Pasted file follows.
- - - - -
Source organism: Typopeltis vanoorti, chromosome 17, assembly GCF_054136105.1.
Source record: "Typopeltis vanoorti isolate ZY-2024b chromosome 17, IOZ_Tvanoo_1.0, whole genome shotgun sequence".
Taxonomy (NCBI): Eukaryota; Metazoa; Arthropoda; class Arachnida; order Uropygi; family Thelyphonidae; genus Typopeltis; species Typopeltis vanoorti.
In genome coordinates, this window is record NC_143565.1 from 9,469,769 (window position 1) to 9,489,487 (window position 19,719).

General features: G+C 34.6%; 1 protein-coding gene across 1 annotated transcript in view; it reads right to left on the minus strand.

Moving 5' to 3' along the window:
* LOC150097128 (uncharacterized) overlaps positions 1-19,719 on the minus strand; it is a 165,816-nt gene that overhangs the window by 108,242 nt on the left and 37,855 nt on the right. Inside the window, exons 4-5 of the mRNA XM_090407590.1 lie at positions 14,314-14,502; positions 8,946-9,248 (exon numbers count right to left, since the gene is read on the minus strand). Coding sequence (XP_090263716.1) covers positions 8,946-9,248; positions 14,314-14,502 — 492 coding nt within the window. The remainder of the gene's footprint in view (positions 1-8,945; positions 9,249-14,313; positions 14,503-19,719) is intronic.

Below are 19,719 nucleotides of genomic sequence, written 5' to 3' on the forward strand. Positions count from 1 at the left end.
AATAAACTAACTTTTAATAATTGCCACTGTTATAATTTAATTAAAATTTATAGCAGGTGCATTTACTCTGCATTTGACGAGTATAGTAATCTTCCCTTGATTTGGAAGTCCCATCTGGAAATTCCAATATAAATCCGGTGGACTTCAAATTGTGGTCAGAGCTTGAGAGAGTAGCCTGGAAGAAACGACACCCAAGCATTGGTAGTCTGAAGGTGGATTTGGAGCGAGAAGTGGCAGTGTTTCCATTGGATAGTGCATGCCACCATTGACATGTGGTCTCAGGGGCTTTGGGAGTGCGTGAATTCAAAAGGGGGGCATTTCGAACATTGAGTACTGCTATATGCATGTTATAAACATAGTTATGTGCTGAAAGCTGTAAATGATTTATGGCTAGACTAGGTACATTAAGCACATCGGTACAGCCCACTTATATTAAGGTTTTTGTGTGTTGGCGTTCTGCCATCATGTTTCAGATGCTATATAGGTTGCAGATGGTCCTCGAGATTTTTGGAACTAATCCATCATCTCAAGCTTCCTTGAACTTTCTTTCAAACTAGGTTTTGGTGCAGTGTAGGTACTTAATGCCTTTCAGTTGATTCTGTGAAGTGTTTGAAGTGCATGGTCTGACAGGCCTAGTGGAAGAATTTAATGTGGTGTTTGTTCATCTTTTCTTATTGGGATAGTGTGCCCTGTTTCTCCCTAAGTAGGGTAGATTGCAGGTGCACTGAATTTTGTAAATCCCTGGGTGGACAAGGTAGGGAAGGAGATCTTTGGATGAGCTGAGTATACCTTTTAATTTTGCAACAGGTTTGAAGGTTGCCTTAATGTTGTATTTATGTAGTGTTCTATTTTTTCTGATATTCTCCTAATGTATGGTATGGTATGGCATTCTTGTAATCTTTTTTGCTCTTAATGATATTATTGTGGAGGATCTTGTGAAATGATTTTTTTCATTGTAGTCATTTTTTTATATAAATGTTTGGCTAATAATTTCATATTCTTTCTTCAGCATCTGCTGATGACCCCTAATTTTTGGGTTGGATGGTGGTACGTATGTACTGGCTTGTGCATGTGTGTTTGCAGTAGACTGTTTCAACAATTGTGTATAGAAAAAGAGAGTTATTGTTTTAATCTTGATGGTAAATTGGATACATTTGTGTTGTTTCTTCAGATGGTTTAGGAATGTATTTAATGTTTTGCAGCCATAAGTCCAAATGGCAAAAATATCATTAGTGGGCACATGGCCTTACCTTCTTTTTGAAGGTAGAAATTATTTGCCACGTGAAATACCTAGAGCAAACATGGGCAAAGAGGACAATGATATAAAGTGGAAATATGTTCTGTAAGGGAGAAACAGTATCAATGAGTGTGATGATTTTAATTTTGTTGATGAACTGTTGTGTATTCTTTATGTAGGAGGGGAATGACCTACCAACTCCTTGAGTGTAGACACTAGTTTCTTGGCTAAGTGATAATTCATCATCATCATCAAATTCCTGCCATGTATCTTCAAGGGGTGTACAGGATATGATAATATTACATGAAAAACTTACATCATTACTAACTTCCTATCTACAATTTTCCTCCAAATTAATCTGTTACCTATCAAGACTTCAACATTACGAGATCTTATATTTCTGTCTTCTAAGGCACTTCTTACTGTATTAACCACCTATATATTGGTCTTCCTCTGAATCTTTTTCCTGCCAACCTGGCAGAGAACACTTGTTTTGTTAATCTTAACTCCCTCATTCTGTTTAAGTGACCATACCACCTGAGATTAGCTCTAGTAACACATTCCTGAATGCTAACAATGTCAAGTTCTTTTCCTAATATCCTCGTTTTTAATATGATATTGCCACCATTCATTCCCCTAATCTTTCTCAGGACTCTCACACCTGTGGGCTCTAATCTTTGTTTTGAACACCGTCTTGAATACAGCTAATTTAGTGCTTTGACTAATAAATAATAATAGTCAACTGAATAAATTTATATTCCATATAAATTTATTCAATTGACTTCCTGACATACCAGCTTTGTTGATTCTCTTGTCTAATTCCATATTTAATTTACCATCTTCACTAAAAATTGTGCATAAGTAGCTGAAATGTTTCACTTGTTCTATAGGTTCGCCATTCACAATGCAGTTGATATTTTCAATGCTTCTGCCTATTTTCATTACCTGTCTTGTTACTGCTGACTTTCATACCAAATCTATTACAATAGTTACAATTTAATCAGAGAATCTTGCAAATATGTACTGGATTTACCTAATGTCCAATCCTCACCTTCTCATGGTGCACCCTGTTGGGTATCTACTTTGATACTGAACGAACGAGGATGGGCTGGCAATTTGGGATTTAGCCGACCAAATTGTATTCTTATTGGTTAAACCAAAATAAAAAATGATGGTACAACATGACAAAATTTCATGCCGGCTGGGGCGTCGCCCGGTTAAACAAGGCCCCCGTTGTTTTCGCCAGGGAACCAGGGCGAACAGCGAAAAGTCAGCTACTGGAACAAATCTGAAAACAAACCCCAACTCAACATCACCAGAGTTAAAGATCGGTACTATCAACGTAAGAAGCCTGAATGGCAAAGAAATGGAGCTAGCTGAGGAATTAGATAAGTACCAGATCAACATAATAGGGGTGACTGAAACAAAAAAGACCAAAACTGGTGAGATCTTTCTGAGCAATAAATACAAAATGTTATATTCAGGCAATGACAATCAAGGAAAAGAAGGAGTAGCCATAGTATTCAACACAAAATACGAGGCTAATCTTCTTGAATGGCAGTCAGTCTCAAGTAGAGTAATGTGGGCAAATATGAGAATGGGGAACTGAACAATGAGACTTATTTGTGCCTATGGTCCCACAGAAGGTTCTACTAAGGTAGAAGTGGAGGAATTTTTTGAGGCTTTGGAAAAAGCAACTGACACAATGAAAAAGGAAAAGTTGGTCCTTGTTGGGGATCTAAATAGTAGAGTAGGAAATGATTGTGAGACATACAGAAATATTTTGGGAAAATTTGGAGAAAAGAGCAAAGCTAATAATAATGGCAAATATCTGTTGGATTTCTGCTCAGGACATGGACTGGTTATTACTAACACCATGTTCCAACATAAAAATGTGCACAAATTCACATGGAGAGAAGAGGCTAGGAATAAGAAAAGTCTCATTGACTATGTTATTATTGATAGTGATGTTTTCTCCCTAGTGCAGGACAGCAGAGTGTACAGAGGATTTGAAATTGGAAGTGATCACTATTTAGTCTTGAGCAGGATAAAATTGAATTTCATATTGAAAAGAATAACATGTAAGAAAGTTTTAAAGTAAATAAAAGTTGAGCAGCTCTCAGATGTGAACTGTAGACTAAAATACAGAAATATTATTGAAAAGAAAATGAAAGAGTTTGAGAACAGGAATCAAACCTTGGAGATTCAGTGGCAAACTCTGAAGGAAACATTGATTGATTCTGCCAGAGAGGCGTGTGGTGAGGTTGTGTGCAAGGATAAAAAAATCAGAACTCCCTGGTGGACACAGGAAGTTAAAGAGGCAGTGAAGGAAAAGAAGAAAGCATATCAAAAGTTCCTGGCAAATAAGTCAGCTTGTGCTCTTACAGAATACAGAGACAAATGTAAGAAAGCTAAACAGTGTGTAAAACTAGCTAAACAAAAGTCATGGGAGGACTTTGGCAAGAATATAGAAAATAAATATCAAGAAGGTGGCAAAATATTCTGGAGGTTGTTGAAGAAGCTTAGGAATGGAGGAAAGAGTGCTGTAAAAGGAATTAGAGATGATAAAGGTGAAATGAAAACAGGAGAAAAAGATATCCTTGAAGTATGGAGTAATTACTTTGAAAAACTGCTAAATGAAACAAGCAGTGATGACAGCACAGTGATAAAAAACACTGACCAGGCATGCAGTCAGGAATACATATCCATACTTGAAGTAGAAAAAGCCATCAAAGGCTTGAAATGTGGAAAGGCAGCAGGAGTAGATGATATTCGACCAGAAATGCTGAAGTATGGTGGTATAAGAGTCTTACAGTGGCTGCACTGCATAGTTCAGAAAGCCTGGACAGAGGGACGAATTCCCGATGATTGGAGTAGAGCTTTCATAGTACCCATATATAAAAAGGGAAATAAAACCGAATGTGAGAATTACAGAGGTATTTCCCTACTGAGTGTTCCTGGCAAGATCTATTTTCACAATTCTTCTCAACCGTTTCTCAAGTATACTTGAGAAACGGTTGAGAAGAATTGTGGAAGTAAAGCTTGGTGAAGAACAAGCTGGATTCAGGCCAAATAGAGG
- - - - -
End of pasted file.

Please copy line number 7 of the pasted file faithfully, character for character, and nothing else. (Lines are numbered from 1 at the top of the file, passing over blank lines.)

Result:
* LOC150097128 (uncharacterized) overlaps positions 1-19,719 on the minus strand; it is a 165,816-nt gene that overhangs the window by 108,242 nt on the left and 37,855 nt on the right. Inside the window, exons 4-5 of the mRNA XM_090407590.1 lie at positions 14,314-14,502; positions 8,946-9,248 (exon numbers count right to left, since the gene is read on the minus strand). Coding sequence (XP_090263716.1) covers positions 8,946-9,248; positions 14,314-14,502 — 492 coding nt within the window. The remainder of the gene's footprint in view (positions 1-8,945; positions 9,249-14,313; positions 14,503-19,719) is intronic.